Court Finds Language of Privacy Act Precludes Arbitration of Privacy Disputes

Overview

There have been a number of recent decisions in the arbitration space regarding when it is appropriate to stay litigation in favour of arbitration and where it is not. In particular, recent appellate case law (e.g., Wellman, and Heller) discusses and interprets the principle set out in Seidel v. TELUS Communications Inc., 2011 SCC 15 that arbitration clauses will generally be enforced “absent legislative language to the contrary.”

In particular, these cases address whether statutory language in consumer protection and employment legislation constitutes “legislative language to the contrary” that precludes parties from agreeing to arbitrate. However, there was no case law that considered this issue in the context of the various privacy statutes that exist across Canada – until now.

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The Privacy Commissioner, Search Engines and the Media – a Battle Over the “Right to be Forgotten”

In 2018, the Office of the Privacy Commissioner of Canada (“OPC”) began a reference to the Federal Court under subsection 18.3(1) of the Federal Courts Act (the “Reference”) in the context of an OPC investigation into a complaint made by an individual against Google. The complainant alleges that Google is contravening the Personal Information Protection and Electronic Documents Act (“PIPEDA”) by continuing to display links to news articles concerning the complainant when his name is searched using Google’s search engine. He requested that Google remove the articles from search results using his name (otherwise known as de-indexing).

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The Cryptopia Exchange Insolvency and the Importance of Data Assets

It will come as no surprise that the insolvency of a cryptocurrency exchange can lead to concerns about the recovery of assets (just think about the recent insolvency of the Canadian exchange, QuadrigaCX). The recent insolvency of Cryptopia Limited (“Cryptopia”), a New Zealand-based cryptocurrency exchange, is a good example of how these concerns can play out.  It demonstrates the importance of taking steps (both in advance of insolvency, and afterwards) to protect the assets of an insolvent exchange – in this case, to preserve data assets consisting of user account information held by a third party in another jurisdiction that the liquidator needed  to determine the owners/potential creditors of millions of cryptocurrency tokens held by the insolvent company.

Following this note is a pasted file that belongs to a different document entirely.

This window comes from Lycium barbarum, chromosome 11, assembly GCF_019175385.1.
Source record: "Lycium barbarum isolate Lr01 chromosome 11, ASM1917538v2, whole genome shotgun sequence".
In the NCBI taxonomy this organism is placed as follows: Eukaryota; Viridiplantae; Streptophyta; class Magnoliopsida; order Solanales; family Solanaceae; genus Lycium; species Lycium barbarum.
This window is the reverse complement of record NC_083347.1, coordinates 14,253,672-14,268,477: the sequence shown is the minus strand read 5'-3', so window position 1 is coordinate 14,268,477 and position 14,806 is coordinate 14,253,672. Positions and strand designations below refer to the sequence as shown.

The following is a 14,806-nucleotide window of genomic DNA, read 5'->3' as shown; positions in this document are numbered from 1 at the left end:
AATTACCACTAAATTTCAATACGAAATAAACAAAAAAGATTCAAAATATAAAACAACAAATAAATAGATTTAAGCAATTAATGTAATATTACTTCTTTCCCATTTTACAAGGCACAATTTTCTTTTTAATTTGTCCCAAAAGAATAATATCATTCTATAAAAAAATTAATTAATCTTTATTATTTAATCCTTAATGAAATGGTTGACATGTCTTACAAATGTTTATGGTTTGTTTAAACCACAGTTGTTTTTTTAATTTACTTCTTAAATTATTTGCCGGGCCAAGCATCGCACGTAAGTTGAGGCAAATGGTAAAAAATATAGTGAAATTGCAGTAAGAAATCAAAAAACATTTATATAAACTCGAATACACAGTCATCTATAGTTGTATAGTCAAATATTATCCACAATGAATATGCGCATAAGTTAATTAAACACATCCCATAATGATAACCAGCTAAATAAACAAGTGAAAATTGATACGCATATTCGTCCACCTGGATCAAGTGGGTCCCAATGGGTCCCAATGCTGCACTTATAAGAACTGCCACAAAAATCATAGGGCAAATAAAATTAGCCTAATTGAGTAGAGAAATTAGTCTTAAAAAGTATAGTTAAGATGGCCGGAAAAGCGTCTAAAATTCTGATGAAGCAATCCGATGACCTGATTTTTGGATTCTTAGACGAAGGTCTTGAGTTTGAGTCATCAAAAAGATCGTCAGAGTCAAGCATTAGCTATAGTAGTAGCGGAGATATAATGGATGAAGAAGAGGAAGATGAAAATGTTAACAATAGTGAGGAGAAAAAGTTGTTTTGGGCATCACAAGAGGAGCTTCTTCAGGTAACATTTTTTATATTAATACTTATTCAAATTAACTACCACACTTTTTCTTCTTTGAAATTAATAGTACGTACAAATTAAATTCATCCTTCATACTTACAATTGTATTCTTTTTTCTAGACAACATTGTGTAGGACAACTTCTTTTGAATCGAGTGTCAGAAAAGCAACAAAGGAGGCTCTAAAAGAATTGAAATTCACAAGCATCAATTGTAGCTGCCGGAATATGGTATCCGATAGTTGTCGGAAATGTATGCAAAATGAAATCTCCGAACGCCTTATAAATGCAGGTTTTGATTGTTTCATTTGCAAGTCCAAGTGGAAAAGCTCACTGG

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NextBlock Global Limited and CEO to Pay $1M for Misleading Investors

On May 13, 2019, the Ontario Securities Commission approved a settlement agreement in the matter of NextBlock Global Limited (“NextBlock”) and its Co-Founder and CEO, Alex Tapscott. The settlement agreement acknowledged that Mr. Tapscott and NextBlock violated subsection 122(1)(b) of the Securities Act by making false representations in an offering memorandum used to solicit investors.

Background

NextBlock was launched in 2017, and raised $20 million via convertible debentures – a type of debt instrument – to invest in blockchain companies. In order to solicit funds from investors, Mr. Tapscott and other NextBlock principals claimed that as many as four prominent individuals in the blockchain industry were serving as advisors to the firm.

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Smart Contract Series – Legal implications for consideration, Part 1: Definition and enforceability

I. Introduction

This article kicks off a series that will explore legal issues relating to smart contracts. No doubt, smart contracts have become a hot topic, as more use cases for them emerge in various industries (from food and agriculture, to financial services and insurance). This heightened interest has shone the spotlight on a number of legal issues that arise from the intersection of blockchain technology on which smart contracts are based, and the legal framework for contracts. These issues include enforceability, dispute resolution mechanisms and remedies, which will be addressed in this and forthcoming articles.

II. What is a smart contract?

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